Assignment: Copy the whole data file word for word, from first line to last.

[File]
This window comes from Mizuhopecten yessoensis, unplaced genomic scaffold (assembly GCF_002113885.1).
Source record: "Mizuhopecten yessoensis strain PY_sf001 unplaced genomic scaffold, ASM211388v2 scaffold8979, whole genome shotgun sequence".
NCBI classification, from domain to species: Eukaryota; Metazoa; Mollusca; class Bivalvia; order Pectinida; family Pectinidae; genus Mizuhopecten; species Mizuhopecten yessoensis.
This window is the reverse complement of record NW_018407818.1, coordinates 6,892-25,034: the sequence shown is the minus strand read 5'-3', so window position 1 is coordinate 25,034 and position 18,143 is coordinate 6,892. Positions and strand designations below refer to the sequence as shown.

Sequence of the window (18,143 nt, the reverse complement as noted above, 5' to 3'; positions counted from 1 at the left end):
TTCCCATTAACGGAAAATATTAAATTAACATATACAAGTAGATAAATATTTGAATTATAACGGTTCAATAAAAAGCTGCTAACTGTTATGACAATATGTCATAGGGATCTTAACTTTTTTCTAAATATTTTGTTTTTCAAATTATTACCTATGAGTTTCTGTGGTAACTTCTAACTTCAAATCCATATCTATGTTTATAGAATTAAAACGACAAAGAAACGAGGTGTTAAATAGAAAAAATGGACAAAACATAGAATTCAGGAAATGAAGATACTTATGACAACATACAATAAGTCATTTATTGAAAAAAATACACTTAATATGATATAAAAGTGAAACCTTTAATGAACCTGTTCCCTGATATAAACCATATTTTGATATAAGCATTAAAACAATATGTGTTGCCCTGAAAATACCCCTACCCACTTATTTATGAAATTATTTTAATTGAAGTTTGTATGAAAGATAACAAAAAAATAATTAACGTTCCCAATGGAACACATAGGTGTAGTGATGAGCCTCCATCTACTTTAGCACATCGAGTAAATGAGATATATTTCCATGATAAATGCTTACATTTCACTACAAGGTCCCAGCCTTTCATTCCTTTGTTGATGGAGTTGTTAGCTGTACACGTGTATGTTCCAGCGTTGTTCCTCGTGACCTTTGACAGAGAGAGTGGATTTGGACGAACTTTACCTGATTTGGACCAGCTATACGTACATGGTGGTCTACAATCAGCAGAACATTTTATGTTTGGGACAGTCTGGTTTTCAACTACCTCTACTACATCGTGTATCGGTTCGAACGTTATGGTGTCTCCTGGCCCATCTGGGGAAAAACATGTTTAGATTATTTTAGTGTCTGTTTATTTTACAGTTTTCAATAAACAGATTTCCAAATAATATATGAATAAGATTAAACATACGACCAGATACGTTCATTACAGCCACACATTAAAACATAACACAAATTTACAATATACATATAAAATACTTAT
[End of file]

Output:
This window comes from Mizuhopecten yessoensis, unplaced genomic scaffold (assembly GCF_002113885.1).
Source record: "Mizuhopecten yessoensis strain PY_sf001 unplaced genomic scaffold, ASM211388v2 scaffold8979, whole genome shotgun sequence".
NCBI classification, from domain to species: Eukaryota; Metazoa; Mollusca; class Bivalvia; order Pectinida; family Pectinidae; genus Mizuhopecten; species Mizuhopecten yessoensis.
This window is the reverse complement of record NW_018407818.1, coordinates 6,892-25,034: the sequence shown is the minus strand read 5'-3', so window position 1 is coordinate 25,034 and position 18,143 is coordinate 6,892. Positions and strand designations below refer to the sequence as shown.

Sequence of the window (18,143 nt, the reverse complement as noted above, 5' to 3'; positions counted from 1 at the left end):
TTCCCATTAACGGAAAATATTAAATTAACATATACAAGTAGATAAATATTTGAATTATAACGGTTCAATAAAAAGCTGCTAACTGTTATGACAATATGTCATAGGGATCTTAACTTTTTTCTAAATATTTTGTTTTTCAAATTATTACCTATGAGTTTCTGTGGTAACTTCTAACTTCAAATCCATATCTATGTTTATAGAATTAAAACGACAAAGAAACGAGGTGTTAAATAGAAAAAATGGACAAAACATAGAATTCAGGAAATGAAGATACTTATGACAACATACAATAAGTCATTTATTGAAAAAAATACACTTAATATGATATAAAAGTGAAACCTTTAATGAACCTGTTCCCTGATATAAACCATATTTTGATATAAGCATTAAAACAATATGTGTTGCCCTGAAAATACCCCTACCCACTTATTTATGAAATTATTTTAATTGAAGTTTGTATGAAAGATAACAAAAAAATAATTAACGTTCCCAATGGAACACATAGGTGTAGTGATGAGCCTCCATCTACTTTAGCACATCGAGTAAATGAGATATATTTCCATGATAAATGCTTACATTTCACTACAAGGTCCCAGCCTTTCATTCCTTTGTTGATGGAGTTGTTAGCTGTACACGTGTATGTTCCAGCGTTGTTCCTCGTGACCTTTGACAGAGAGAGTGGATTTGGACGAACTTTACCTGATTTGGACCAGCTATACGTACATGGTGGTCTACAATCAGCAGAACATTTTATGTTTGGGACAGTCTGGTTTTCAACTACCTCTACTACATCGTGTATCGGTTCGAACGTTATGGTGTCTCCTGGCCCATCTGGGGAAAAACATGTTTAGATTATTTTAGTGTCTGTTTATTTTACAGTTTTCAATAAACAGATTTCCAAATAATATATGAATAAGATTAAACATACGACCAGATACGTTCATTACAGCCACACATTAAAACATAACACAAATTTACAATATACATATAAAATACTTAT